Many of us are fortunate in our later years in that we have both the time and, sometimes, the funds to enable us to fulfil our dreams of travel to exotic places and enjoy our leisure time to the full.
However as we get older our food tastes can change – for example older people can’t taste salt or sugar as much so may put more of this in food or prefer food with stronger tastes. Similarly meat can be much harder to chew and to digest for many older people and it can be difficult to find good vegetarian alternatives.
As a long term vegetarian myself (and my husband) I know that some countries’ cuisine is much more veggie friendly than others. For example we went on a trip last May to India (see my review India’s Golden Triangle) where I knew vegetarian food would be readily available but was worried as I personally don’t like anything remotely spicy. I need not have worried – around 80% of the food we were offered was fully vegetarian, mostly vegan in fact (no dairy) and a lot of the European style dishes were also veggie so I did not starve! I am sure everyone knows that India is predominantly vegetarian but what of other cultures and how do vegetarians do in other areas?
Italy is of course also a good country for vegetarians due to the large variety of pasta dishes available and the willingness for restaurants to vary the dish as it is all cooked fresh. Elsewhere in Europe we found Stockholm to be incredibly veggie friendly as was Berlin – I believe both due to the influence of health and green concerns on the respective countries. Amsterdam, being very alternative, is also very veggie friendly and all of Holland has a good variety of fresh vegetables and numerous wild mushrooms making for interesting dishes and Belgium’s local authorities have recently introduced a meat free day a week in municipal facilities due to concerns for the environment.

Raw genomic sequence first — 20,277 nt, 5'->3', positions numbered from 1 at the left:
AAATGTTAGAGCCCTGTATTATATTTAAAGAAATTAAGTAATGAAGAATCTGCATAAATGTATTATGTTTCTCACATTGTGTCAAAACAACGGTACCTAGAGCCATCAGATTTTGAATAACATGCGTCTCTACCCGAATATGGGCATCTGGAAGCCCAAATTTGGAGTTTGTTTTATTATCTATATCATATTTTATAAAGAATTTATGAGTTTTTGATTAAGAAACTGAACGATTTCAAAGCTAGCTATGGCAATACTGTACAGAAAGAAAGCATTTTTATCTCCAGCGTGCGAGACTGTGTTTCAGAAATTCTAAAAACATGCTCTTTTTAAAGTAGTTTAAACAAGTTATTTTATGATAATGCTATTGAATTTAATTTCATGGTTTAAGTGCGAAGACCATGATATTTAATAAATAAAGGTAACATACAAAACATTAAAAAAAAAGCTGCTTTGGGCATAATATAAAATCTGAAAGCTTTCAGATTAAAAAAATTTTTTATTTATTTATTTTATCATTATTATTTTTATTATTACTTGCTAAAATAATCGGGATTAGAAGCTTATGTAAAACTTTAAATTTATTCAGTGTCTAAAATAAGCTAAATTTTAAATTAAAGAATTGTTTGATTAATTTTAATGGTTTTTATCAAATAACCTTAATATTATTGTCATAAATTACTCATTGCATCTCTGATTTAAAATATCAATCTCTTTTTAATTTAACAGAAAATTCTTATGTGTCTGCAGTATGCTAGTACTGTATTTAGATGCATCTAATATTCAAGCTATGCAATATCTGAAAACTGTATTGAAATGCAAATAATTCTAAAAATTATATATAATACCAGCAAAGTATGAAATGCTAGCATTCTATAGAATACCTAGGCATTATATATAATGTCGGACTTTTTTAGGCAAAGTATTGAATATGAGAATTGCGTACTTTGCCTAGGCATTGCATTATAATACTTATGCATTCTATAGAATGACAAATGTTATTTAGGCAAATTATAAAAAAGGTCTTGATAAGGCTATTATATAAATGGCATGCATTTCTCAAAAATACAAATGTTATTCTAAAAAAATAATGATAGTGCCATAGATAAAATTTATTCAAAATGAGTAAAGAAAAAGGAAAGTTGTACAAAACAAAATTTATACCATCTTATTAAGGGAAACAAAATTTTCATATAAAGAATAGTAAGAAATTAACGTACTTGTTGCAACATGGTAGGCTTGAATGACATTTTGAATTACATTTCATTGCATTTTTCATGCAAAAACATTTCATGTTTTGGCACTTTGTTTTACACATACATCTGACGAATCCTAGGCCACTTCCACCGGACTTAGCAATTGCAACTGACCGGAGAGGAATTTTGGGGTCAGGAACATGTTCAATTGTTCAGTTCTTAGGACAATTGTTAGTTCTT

Similarly we have never found travel in Turkey to be difficult as the proprietors always aim to please and are willing to amend dishes which are quite often bean orientated anyway. I found Egypt to be similar with many dishes that used pulses and beans as a source of protein so were very suitable. Russia when I went there was much more challenging – there was no shortage of nuts, seeds, veg etc but they did not know what to do with them – we were served one meal with rice and tinned peas and pears. That was a good while ago however so hopefully things will have improved there.
France however is another story! Vegetarians can do well in the capital where there are vegetarian restaurants and also many Lebanese and other ethnic eating places which serve good and varied vegetarian dishes. Out in the country however it can be a different matter as the French tend view a meal without meat as something very strange. We found this also to be the case in Tunisia where we had great difficulty finding any thing to eat other than chips and I am sure other French influenced countries may well be the same though my personal experience of them is limited.
My experience of the States is limited to New York (very veggie friendly) and Boston (also okay) but I hope to rectify that next year when I am visiting California and a review will follow. I have not of course mentioned veggie catering in the UK which is probably the subject of a whole other article.
More about Tina
Tina is the Director of Vegetarian for Life, a registered charity which aims to ensure older vegetarians and vegans get decent meals in the care and home care sectors. Visit www.vegetarianforlife.org.uk for more information.